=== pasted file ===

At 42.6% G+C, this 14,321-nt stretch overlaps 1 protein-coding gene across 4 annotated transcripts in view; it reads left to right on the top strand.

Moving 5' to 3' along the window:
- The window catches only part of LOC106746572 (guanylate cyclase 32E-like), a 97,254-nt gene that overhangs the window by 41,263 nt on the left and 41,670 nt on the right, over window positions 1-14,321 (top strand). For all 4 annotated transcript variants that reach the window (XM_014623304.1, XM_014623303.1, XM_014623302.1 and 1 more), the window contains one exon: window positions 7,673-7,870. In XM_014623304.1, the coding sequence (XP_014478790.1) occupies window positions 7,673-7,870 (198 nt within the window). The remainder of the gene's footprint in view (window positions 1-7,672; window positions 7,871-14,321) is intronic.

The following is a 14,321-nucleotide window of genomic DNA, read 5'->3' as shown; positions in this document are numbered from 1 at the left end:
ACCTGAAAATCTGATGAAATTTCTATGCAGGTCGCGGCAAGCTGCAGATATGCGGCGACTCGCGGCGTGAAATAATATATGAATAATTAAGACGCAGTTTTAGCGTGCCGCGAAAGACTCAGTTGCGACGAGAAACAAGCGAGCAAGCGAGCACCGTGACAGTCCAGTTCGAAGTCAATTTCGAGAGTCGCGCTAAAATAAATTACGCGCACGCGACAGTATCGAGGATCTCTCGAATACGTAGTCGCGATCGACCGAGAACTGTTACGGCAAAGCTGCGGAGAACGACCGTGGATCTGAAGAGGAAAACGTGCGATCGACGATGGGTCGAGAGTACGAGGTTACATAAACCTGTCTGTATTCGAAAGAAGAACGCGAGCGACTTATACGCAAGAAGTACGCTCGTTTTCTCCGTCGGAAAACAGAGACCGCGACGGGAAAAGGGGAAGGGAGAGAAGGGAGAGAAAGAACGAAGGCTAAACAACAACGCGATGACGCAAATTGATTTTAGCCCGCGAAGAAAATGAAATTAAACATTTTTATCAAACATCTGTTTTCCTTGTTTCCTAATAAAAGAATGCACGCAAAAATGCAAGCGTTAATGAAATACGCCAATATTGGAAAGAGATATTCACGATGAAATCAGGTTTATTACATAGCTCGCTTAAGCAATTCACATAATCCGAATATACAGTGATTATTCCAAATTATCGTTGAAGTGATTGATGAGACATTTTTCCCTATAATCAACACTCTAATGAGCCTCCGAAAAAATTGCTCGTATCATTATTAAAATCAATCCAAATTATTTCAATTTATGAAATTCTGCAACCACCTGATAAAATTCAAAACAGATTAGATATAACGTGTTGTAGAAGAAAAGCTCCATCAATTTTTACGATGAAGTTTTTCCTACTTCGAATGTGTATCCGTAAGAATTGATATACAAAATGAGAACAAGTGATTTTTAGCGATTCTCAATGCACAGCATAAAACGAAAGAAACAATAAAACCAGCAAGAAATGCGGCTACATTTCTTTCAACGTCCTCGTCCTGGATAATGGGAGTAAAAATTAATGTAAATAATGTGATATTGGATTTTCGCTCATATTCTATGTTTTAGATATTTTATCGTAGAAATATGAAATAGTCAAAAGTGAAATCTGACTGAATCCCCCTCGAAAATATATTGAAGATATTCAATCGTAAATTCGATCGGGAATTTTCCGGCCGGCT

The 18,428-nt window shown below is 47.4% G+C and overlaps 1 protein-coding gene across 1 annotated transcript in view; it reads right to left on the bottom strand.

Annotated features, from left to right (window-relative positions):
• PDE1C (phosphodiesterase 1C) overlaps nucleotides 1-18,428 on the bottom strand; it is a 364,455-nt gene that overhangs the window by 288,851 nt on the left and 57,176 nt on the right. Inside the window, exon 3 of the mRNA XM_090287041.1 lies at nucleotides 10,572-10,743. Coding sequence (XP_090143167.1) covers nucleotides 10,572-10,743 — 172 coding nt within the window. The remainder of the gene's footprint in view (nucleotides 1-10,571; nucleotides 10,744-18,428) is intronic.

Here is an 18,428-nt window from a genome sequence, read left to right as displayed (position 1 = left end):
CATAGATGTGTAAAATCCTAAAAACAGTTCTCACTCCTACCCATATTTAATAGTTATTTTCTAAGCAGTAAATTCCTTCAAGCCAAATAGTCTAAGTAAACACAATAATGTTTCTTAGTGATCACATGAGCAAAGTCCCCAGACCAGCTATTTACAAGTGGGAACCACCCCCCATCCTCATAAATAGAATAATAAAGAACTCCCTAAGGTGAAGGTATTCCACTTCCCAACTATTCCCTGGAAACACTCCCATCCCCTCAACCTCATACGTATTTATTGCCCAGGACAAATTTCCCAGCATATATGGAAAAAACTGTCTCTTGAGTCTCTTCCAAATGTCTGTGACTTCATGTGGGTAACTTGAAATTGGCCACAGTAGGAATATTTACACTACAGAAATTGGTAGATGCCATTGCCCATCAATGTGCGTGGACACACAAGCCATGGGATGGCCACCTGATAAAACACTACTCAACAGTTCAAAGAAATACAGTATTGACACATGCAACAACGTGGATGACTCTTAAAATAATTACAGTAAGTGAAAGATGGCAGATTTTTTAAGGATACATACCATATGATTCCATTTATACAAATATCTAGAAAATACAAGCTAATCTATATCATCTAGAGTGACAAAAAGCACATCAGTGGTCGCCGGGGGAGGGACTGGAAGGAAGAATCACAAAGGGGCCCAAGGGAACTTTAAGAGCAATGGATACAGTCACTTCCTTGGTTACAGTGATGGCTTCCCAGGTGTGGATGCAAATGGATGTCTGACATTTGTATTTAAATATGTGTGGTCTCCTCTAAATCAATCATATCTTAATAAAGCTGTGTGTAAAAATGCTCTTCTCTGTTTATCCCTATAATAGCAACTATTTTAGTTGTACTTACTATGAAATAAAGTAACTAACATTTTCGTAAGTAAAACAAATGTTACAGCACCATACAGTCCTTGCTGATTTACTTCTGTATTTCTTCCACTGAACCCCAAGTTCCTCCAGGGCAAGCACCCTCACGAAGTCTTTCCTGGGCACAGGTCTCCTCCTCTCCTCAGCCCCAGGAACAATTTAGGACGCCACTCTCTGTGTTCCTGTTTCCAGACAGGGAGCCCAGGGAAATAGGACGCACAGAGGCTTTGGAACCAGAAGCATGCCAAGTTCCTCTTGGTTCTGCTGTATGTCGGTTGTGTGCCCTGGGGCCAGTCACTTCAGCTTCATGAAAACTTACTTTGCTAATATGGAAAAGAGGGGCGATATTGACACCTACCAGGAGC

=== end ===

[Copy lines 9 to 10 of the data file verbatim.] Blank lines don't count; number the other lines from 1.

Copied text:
Here is an 18,428-nt window from a genome sequence, read left to right as displayed (position 1 = left end):
CATAGATGTGTAAAATCCTAAAAACAGTTCTCACTCCTACCCATATTTAATAGTTATTTTCTAAGCAGTAAATTCCTTCAAGCCAAATAGTCTAAGTAAACACAATAATGTTTCTTAGTGATCACATGAGCAAAGTCCCCAGACCAGCTATTTACAAGTGGGAACCACCCCCCATCCTCATAAATAGAATAATAAAGAACTCCCTAAGGTGAAGGTATTCCACTTCCCAACTATTCCCTGGAAACACTCCCATCCCCTCAACCTCATACGTATTTATTGCCCAGGACAAATTTCCCAGCATATATGGAAAAAACTGTCTCTTGAGTCTCTTCCAAATGTCTGTGACTTCATGTGGGTAACTTGAAATTGGCCACAGTAGGAATATTTACACTACAGAAATTGGTAGATGCCATTGCCCATCAATGTGCGTGGACACACAAGCCATGGGATGGCCACCTGATAAAACACTACTCAACAGTTCAAAGAAATACAGTATTGACACATGCAACAACGTGGATGACTCTTAAAATAATTACAGTAAGTGAAAGATGGCAGATTTTTTAAGGATACATACCATATGATTCCATTTATACAAATATCTAGAAAATACAAGCTAATCTATATCATCTAGAGTGACAAAAAGCACATCAGTGGTCGCCGGGGGAGGGACTGGAAGGAAGAATCACAAAGGGGCCCAAGGGAACTTTAAGAGCAATGGATACAGTCACTTCCTTGGTTACAGTGATGGCTTCCCAGGTGTGGATGCAAATGGATGTCTGACATTTGTATTTAAATATGTGTGGTCTCCTCTAAATCAATCATATCTTAATAAAGCTGTGTGTAAAAATGCTCTTCTCTGTTTATCCCTATAATAGCAACTATTTTAGTTGTACTTACTATGAAATAAAGTAACTAACATTTTCGTAAGTAAAACAAATGTTACAGCACCATACAGTCCTTGCTGATTTACTTCTGTATTTCTTCCACTGAACCCCAAGTTCCTCCAGGGCAAGCACCCTCACGAAGTCTTTCCTGGGCACAGGTCTCCTCCTCTCCTCAGCCCCAGGAACAATTTAGGACGCCACTCTCTGTGTTCCTGTTTCCAGACAGGGAGCCCAGGGAAATAGGACGCACAGAGGCTTTGGAACCAGAAGCATGCCAAGTTCCTCTTGGTTCTGCTGTATGTCGGTTGTGTGCCCTGGGGCCAGTCACTTCAGCTTCATGAAAACTTACTTTGCTAATATGGAAAAGAGGGGCGATATTGACACCTACCAGGAGC